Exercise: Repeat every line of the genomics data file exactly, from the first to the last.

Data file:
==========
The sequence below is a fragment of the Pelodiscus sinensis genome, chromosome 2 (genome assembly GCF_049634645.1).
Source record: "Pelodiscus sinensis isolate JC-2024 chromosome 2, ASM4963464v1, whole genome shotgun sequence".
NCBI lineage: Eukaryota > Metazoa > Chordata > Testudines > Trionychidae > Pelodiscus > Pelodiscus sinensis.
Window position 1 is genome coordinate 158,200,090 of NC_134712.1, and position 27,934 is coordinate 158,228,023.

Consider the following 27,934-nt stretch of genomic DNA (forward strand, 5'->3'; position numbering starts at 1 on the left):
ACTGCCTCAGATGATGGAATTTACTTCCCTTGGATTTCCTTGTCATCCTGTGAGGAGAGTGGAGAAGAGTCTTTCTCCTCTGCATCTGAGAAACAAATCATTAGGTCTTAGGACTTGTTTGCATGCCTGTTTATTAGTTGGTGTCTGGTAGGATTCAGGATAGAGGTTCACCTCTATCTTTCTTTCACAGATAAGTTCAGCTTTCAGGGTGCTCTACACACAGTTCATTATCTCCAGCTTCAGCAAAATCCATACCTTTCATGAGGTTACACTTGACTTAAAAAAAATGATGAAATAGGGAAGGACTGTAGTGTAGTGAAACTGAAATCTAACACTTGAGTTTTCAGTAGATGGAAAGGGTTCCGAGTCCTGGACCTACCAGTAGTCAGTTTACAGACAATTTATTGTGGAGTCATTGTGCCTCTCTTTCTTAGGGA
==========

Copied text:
The sequence below is a fragment of the Pelodiscus sinensis genome, chromosome 2 (genome assembly GCF_049634645.1).
Source record: "Pelodiscus sinensis isolate JC-2024 chromosome 2, ASM4963464v1, whole genome shotgun sequence".
NCBI lineage: Eukaryota > Metazoa > Chordata > Testudines > Trionychidae > Pelodiscus > Pelodiscus sinensis.
Window position 1 is genome coordinate 158,200,090 of NC_134712.1, and position 27,934 is coordinate 158,228,023.

Consider the following 27,934-nt stretch of genomic DNA (forward strand, 5'->3'; position numbering starts at 1 on the left):
ACTGCCTCAGATGATGGAATTTACTTCCCTTGGATTTCCTTGTCATCCTGTGAGGAGAGTGGAGAAGAGTCTTTCTCCTCTGCATCTGAGAAACAAATCATTAGGTCTTAGGACTTGTTTGCATGCCTGTTTATTAGTTGGTGTCTGGTAGGATTCAGGATAGAGGTTCACCTCTATCTTTCTTTCACAGATAAGTTCAGCTTTCAGGGTGCTCTACACACAGTTCATTATCTCCAGCTTCAGCAAAATCCATACCTTTCATGAGGTTACACTTGACTTAAAAAAAATGATGAAATAGGGAAGGACTGTAGTGTAGTGAAACTGAAATCTAACACTTGAGTTTTCAGTAGATGGAAAGGGTTCCGAGTCCTGGACCTACCAGTAGTCAGTTTACAGACAATTTATTGTGGAGTCATTGTGCCTCTCTTTCTTAGGGA